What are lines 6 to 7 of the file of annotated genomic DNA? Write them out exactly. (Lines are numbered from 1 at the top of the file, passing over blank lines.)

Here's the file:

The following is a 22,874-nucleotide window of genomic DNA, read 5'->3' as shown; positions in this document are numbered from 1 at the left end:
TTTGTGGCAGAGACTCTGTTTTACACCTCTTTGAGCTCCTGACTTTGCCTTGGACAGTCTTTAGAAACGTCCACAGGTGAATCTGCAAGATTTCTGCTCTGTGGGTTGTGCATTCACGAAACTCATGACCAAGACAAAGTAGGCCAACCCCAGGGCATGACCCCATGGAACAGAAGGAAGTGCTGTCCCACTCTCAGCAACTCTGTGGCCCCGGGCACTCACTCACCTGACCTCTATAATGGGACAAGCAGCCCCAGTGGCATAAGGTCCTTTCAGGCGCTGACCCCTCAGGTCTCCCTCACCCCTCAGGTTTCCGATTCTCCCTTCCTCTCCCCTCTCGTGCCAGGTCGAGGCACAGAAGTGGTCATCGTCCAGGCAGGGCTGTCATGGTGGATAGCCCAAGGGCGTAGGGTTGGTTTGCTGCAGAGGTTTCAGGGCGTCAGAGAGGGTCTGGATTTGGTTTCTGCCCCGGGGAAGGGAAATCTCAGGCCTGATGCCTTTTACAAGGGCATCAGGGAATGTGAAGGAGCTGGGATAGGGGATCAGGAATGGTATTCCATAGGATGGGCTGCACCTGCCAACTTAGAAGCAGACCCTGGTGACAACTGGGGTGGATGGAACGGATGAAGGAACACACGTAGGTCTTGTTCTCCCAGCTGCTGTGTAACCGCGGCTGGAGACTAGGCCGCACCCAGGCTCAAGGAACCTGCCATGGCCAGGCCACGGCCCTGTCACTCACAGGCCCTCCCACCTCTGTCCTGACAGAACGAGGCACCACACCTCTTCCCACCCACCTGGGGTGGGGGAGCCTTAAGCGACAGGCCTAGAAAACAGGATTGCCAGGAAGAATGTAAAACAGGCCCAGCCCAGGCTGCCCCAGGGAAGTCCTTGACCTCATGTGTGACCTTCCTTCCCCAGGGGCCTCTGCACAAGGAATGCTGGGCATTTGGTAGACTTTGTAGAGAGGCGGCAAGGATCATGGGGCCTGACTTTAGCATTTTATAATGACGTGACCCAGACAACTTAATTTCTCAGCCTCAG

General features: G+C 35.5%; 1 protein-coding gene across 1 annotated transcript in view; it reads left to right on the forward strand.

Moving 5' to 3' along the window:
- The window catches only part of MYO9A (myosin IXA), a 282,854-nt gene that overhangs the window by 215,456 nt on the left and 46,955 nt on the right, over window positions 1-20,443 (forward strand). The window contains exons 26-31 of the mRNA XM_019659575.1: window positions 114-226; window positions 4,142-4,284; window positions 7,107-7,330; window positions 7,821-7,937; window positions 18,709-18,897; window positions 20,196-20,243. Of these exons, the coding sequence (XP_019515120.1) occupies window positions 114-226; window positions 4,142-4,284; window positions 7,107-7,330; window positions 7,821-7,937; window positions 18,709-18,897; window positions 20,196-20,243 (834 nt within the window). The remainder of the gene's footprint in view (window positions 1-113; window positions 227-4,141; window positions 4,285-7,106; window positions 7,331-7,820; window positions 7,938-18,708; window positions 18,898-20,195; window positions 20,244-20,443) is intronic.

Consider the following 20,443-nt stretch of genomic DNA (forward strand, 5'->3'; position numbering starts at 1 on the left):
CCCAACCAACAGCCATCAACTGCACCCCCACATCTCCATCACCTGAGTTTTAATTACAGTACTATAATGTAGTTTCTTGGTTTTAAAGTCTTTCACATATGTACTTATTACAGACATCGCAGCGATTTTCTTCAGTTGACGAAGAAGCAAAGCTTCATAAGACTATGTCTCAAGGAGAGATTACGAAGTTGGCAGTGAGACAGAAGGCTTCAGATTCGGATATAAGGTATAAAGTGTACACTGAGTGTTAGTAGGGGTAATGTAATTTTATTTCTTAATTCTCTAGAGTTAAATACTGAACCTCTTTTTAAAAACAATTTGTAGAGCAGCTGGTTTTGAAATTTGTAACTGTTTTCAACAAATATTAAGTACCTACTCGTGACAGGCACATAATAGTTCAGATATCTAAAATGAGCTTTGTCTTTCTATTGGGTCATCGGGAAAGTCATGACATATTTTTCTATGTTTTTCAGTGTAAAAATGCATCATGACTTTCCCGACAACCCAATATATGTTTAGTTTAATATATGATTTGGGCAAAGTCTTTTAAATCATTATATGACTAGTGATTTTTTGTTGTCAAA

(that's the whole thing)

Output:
Consider the following 20,443-nt stretch of genomic DNA (forward strand, 5'->3'; position numbering starts at 1 on the left):
CCCAACCAACAGCCATCAACTGCACCCCCACATCTCCATCACCTGAGTTTTAATTACAGTACTATAATGTAGTTTCTTGGTTTTAAAGTCTTTCACATATGTACTTATTACAGACATCGCAGCGATTTTCTTCAGTTGACGAAGAAGCAAAGCTTCATAAGACTATGTCTCAAGGAGAGATTACGAAGTTGGCAGTGAGACAGAAGGCTTCAGATTCGGATATAAGGTATAAAGTGTACACTGAGTGTTAGTAGGGGTAATGTAATTTTATTTCTTAATTCTCTAGAGTTAAATACTGAACCTCTTTTTAAAAACAATTTGTAGAGCAGCTGGTTTTGAAATTTGTAACTGTTTTCAACAAATATTAAGTACCTACTCGTGACAGGCACATAATAGTTCAGATATCTAAAATGAGCTTTGTCTTTCTATTGGGTCATCGGGAAAGTCATGACATATTTTTCTATGTTTTTCAGTGTAAAAATGCATCATGACTTTCCCGACAACCCAATATATGTTTAGTTTAATATATGATTTGGGCAAAGTCTTTTAAATCATTATATGACTAGTGATTTTTTGTTGTCAAA